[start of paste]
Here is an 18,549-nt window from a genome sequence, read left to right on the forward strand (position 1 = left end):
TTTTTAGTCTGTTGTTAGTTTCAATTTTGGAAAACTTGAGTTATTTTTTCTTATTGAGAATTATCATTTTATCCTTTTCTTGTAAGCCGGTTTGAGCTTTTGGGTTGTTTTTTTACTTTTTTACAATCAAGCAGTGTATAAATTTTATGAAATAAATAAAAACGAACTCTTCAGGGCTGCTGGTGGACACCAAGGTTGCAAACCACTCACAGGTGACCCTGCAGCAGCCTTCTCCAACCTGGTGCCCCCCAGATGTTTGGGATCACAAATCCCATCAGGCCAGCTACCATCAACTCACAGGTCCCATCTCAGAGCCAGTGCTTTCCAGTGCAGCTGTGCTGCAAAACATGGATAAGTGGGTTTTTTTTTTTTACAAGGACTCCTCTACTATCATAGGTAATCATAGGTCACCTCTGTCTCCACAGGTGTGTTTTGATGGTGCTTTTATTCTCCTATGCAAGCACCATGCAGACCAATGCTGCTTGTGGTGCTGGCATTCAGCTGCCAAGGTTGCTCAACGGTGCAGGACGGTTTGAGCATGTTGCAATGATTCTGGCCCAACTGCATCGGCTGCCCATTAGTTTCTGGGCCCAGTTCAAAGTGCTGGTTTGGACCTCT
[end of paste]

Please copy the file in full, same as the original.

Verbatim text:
Here is an 18,549-nt window from a genome sequence, read left to right on the forward strand (position 1 = left end):
TTTTTAGTCTGTTGTTAGTTTCAATTTTGGAAAACTTGAGTTATTTTTTCTTATTGAGAATTATCATTTTATCCTTTTCTTGTAAGCCGGTTTGAGCTTTTGGGTTGTTTTTTTACTTTTTTACAATCAAGCAGTGTATAAATTTTATGAAATAAATAAAAACGAACTCTTCAGGGCTGCTGGTGGACACCAAGGTTGCAAACCACTCACAGGTGACCCTGCAGCAGCCTTCTCCAACCTGGTGCCCCCCAGATGTTTGGGATCACAAATCCCATCAGGCCAGCTACCATCAACTCACAGGTCCCATCTCAGAGCCAGTGCTTTCCAGTGCAGCTGTGCTGCAAAACATGGATAAGTGGGTTTTTTTTTTTTACAAGGACTCCTCTACTATCATAGGTAATCATAGGTCACCTCTGTCTCCACAGGTGTGTTTTGATGGTGCTTTTATTCTCCTATGCAAGCACCATGCAGACCAATGCTGCTTGTGGTGCTGGCATTCAGCTGCCAAGGTTGCTCAACGGTGCAGGACGGTTTGAGCATGTTGCAATGATTCTGGCCCAACTGCATCGGCTGCCCATTAGTTTCTGGGCCCAGTTCAAAGTGCTGGTTTGGACCTCT